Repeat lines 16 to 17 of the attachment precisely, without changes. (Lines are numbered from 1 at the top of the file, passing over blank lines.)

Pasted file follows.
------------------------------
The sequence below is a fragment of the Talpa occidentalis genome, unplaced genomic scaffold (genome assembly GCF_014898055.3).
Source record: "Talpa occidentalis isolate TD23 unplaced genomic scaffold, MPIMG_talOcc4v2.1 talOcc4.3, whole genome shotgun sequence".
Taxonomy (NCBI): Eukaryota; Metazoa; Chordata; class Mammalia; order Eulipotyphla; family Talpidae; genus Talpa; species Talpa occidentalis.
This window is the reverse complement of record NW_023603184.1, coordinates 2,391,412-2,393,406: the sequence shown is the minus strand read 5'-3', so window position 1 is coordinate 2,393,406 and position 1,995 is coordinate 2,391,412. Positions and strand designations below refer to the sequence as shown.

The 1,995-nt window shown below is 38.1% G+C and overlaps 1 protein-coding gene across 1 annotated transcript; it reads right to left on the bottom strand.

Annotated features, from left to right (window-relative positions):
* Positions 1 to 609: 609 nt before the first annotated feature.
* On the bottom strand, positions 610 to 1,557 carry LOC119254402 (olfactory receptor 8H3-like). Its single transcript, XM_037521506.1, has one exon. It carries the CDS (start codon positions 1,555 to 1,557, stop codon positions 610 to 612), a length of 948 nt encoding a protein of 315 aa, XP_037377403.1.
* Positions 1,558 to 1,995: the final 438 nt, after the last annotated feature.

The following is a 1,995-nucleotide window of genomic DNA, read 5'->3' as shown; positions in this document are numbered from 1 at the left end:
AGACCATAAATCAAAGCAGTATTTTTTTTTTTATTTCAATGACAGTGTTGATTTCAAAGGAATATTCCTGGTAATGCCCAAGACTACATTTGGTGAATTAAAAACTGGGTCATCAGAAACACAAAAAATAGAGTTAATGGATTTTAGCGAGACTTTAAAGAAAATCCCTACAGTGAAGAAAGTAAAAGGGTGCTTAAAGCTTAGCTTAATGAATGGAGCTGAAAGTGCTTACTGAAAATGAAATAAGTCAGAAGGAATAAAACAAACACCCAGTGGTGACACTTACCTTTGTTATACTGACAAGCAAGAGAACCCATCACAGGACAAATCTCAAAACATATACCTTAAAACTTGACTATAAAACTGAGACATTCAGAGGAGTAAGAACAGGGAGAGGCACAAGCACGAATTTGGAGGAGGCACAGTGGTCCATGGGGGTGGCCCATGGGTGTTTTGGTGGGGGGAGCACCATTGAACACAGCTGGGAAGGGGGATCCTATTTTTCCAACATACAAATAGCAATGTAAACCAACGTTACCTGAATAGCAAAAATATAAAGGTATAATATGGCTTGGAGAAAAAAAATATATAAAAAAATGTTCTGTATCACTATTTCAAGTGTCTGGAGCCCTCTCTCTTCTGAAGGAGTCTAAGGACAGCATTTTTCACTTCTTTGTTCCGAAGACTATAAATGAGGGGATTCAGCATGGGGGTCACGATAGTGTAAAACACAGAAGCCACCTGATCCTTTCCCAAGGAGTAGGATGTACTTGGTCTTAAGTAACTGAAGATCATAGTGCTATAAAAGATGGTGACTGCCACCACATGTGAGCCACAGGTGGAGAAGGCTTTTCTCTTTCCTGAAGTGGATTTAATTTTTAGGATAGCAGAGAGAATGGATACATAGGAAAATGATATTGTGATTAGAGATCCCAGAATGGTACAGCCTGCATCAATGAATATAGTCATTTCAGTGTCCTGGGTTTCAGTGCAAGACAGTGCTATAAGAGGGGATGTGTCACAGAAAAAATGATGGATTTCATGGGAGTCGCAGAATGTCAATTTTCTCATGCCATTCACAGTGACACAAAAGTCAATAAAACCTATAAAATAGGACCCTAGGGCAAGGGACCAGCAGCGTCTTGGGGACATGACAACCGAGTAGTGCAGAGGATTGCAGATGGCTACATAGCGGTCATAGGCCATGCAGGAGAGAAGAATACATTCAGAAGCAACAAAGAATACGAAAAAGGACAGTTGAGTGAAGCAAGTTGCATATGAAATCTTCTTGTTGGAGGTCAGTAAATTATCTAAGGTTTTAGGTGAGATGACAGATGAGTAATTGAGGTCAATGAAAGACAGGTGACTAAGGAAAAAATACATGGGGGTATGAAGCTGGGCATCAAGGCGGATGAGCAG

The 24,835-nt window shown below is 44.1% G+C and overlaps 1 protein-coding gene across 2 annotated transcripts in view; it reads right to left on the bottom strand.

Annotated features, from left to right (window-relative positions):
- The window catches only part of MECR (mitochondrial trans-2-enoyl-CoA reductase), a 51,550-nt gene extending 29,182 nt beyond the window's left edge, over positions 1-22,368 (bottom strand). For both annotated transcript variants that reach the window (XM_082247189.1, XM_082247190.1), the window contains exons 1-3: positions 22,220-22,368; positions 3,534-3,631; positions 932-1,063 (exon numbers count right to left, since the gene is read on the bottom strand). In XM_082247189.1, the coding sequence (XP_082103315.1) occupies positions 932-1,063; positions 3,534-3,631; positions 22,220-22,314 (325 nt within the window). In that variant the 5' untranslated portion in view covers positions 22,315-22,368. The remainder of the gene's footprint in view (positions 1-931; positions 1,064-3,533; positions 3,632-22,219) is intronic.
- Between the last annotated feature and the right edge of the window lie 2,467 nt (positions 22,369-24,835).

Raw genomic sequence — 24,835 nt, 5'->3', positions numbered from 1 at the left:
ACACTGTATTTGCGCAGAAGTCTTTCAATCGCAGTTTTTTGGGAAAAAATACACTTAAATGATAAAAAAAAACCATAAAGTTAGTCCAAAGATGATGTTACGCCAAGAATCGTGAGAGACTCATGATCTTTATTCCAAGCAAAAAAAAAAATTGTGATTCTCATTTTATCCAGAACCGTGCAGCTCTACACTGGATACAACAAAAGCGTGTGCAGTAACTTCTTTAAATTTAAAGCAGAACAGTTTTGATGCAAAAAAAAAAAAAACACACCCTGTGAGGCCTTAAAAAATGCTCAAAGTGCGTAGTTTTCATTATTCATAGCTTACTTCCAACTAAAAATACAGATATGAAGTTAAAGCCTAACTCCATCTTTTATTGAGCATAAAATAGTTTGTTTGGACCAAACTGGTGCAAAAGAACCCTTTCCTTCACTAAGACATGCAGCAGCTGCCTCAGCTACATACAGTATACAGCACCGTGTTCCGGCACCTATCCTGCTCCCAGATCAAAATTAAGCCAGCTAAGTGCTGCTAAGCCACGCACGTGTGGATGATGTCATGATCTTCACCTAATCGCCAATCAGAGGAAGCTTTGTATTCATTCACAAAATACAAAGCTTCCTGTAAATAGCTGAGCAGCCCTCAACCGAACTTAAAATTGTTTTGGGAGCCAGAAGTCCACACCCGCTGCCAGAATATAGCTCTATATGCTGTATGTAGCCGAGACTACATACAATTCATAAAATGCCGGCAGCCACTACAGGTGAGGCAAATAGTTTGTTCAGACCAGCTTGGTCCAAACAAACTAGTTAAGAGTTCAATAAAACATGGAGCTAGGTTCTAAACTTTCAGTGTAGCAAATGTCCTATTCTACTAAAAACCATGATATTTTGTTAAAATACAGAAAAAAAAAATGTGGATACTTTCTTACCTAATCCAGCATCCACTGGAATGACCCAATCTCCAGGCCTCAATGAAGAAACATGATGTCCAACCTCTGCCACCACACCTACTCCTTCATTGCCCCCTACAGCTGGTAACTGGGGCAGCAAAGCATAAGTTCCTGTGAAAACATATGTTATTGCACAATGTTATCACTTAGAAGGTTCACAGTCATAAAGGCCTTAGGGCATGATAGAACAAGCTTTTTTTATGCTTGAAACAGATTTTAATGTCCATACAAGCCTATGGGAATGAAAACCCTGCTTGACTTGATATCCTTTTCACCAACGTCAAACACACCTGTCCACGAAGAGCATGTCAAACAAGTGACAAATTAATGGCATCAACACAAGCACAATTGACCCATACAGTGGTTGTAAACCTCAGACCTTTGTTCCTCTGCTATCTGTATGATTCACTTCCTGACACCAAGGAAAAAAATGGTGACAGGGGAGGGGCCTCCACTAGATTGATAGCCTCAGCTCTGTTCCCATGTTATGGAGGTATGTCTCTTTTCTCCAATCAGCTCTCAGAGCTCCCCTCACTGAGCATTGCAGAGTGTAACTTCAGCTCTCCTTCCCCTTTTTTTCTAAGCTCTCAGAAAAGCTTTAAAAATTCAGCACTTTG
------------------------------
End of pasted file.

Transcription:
Raw genomic sequence — 24,835 nt, 5'->3', positions numbered from 1 at the left:
ACACTGTATTTGCGCAGAAGTCTTTCAATCGCAGTTTTTTGGGAAAAAATACACTTAAATGATAAAAAAAAACCATAAAGTTAGTCCAAAGATGATGTTACGCCAAGAATCGTGAGAGACTCATGATCTTTATTCCAAGCAAAAAAAAAAATTGTGATTCTCATTTTATCCAGAACCGTGCAGCTCTACACTGGATACAACAAAAGCGTGTGCAGTAACTTCTTTAAATTTAAAGCAGAACAGTTTTGATGCAAAAAAAAAAAAAACACACCCTGTGAGGCCTTAAAAAATGCTCAAAGTGCGTAGTTTTCATTATTCATAGCTTACTTCCAACTAAAAATACAGATATGAAGTTAAAGCCTAACTCCATCTTTTATTGAGCATAAAATAGTTTGTTTGGACCAAACTGGTGCAAAAGAACCCTTTCCTTCACTAAGACATGCAGCAGCTGCCTCAGCTACATACAGTATACAGCACCGTGTTCCGGCACCTATCCTGCTCCCAGATCAAAATTAAGCCAGCTAAGTGCTGCTAAGCCACGCACGTGTGGATGATGTCATGATCTTCACCTAATCGCCAATCAGAGGAAGCTTTGTATTCATTCACAAAATACAAAGCTTCCTGTAAATAGCTGAGCAGCCCTCAACCGAACTTAAAATTGTTTTGGGAGCCAGAAGTCCACACCCGCTGCCAGAATATAGCTCTATATGCTGTATGTAGCCGAGACTACATACAATTCATAAAATGCCGGCAGCCACTACAGGTGAGGCAAATAGTTTGTTCAGACCAGCTTGGTCCAAACAAACTAGTTAAGAGTTCAATAAAACATGGAGCTAGGTTCTAAACTTTCAGTGTAGCAAATGTCCTATTCTACTAAAAACCATGATATTTTGTTAAAATACAGAAAAAAAAAATGTGGATACTTTCTTACCTAATCCAGCATCCACTGGAATGACCCAATCTCCAGGCCTCAATGAAGAAACATGATGTCCAACCTCTGCCACCACACCTACTCCTTCATTGCCCCCTACAGCTGGTAACTGGGGCAGCAAAGCATAAGTTCCTGTGAAAACATATGTTATTGCACAATGTTATCACTTAGAAGGTTCACAGTCATAAAGGCCTTAGGGCATGATAGAACAAGCTTTTTTTATGCTTGAAACAGATTTTAATGTCCATACAAGCCTATGGGAATGAAAACCCTGCTTGACTTGATATCCTTTTCACCAACGTCAAACACACCTGTCCACGAAGAGCATGTCAAACAAGTGACAAATTAATGGCATCAACACAAGCACAATTGACCCATACAGTGGTTGTAAACCTCAGACCTTTGTTCCTCTGCTATCTGTATGATTCACTTCCTGACACCAAGGAAAAAAATGGTGACAGGGGAGGGGCCTCCACTAGATTGATAGCCTCAGCTCTGTTCCCATGTTATGGAGGTATGTCTCTTTTCTCCAATCAGCTCTCAGAGCTCCCCTCACTGAGCATTGCAGAGTGTAACTTCAGCTCTCCTTCCCCTTTTTTTCTAAGCTCTCAGAAAAGCTTTAAAAATTCAGCACTTTG